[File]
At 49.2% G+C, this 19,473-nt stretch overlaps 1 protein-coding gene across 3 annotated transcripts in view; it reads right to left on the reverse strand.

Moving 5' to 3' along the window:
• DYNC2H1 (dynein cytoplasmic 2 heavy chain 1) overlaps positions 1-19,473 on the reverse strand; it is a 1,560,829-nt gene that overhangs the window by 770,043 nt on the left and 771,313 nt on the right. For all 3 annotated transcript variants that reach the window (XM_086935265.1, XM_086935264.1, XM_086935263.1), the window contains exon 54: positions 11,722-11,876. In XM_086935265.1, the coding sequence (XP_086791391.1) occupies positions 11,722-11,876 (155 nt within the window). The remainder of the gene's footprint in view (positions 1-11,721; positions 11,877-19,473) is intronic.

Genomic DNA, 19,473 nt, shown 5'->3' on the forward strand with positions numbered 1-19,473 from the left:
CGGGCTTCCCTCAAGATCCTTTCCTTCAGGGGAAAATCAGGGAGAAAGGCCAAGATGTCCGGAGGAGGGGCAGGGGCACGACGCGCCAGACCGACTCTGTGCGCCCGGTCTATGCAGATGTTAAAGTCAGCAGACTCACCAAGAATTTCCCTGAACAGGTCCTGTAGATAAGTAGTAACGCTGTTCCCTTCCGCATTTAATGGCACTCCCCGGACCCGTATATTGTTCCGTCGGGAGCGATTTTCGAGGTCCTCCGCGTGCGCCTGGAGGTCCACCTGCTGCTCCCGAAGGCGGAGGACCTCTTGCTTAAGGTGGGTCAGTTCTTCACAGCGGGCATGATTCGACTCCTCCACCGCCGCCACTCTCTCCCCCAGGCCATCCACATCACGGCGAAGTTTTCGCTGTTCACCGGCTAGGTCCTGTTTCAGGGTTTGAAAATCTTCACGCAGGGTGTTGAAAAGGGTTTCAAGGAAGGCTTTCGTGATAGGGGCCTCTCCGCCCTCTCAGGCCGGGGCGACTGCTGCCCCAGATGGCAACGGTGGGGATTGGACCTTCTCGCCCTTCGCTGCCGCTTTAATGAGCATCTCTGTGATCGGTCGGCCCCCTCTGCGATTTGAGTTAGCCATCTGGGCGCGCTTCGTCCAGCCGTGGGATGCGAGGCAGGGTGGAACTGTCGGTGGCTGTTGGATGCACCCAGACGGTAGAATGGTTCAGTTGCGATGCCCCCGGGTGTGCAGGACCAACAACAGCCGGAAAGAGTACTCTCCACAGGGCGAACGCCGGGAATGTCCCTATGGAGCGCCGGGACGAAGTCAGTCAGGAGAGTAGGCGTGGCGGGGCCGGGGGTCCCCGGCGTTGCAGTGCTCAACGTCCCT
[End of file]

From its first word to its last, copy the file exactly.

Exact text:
At 49.2% G+C, this 19,473-nt stretch overlaps 1 protein-coding gene across 3 annotated transcripts in view; it reads right to left on the reverse strand.

Moving 5' to 3' along the window:
• DYNC2H1 (dynein cytoplasmic 2 heavy chain 1) overlaps positions 1-19,473 on the reverse strand; it is a 1,560,829-nt gene that overhangs the window by 770,043 nt on the left and 771,313 nt on the right. For all 3 annotated transcript variants that reach the window (XM_086935265.1, XM_086935264.1, XM_086935263.1), the window contains exon 54: positions 11,722-11,876. In XM_086935265.1, the coding sequence (XP_086791391.1) occupies positions 11,722-11,876 (155 nt within the window). The remainder of the gene's footprint in view (positions 1-11,721; positions 11,877-19,473) is intronic.

Genomic DNA, 19,473 nt, shown 5'->3' on the forward strand with positions numbered 1-19,473 from the left:
CGGGCTTCCCTCAAGATCCTTTCCTTCAGGGGAAAATCAGGGAGAAAGGCCAAGATGTCCGGAGGAGGGGCAGGGGCACGACGCGCCAGACCGACTCTGTGCGCCCGGTCTATGCAGATGTTAAAGTCAGCAGACTCACCAAGAATTTCCCTGAACAGGTCCTGTAGATAAGTAGTAACGCTGTTCCCTTCCGCATTTAATGGCACTCCCCGGACCCGTATATTGTTCCGTCGGGAGCGATTTTCGAGGTCCTCCGCGTGCGCCTGGAGGTCCACCTGCTGCTCCCGAAGGCGGAGGACCTCTTGCTTAAGGTGGGTCAGTTCTTCACAGCGGGCATGATTCGACTCCTCCACCGCCGCCACTCTCTCCCCCAGGCCATCCACATCACGGCGAAGTTTTCGCTGTTCACCGGCTAGGTCCTGTTTCAGGGTTTGAAAATCTTCACGCAGGGTGTTGAAAAGGGTTTCAAGGAAGGCTTTCGTGATAGGGGCCTCTCCGCCCTCTCAGGCCGGGGCGACTGCTGCCCCAGATGGCAACGGTGGGGATTGGACCTTCTCGCCCTTCGCTGCCGCTTTAATGAGCATCTCTGTGATCGGTCGGCCCCCTCTGCGATTTGAGTTAGCCATCTGGGCGCGCTTCGTCCAGCCGTGGGATGCGAGGCAGGGTGGAACTGTCGGTGGCTGTTGGATGCACCCAGACGGTAGAATGGTTCAGTTGCGATGCCCCCGGGTGTGCAGGACCAACAACAGCCGGAAAGAGTACTCTCCACAGGGCGAACGCCGGGAATGTCCCTATGGAGCGCCGGGACGAAGTCAGTCAGGAGAGTAGGCGTGGCGGGGCCGGGGGTCCCCGGCGTTGCAGTGCTCAACGTCCCT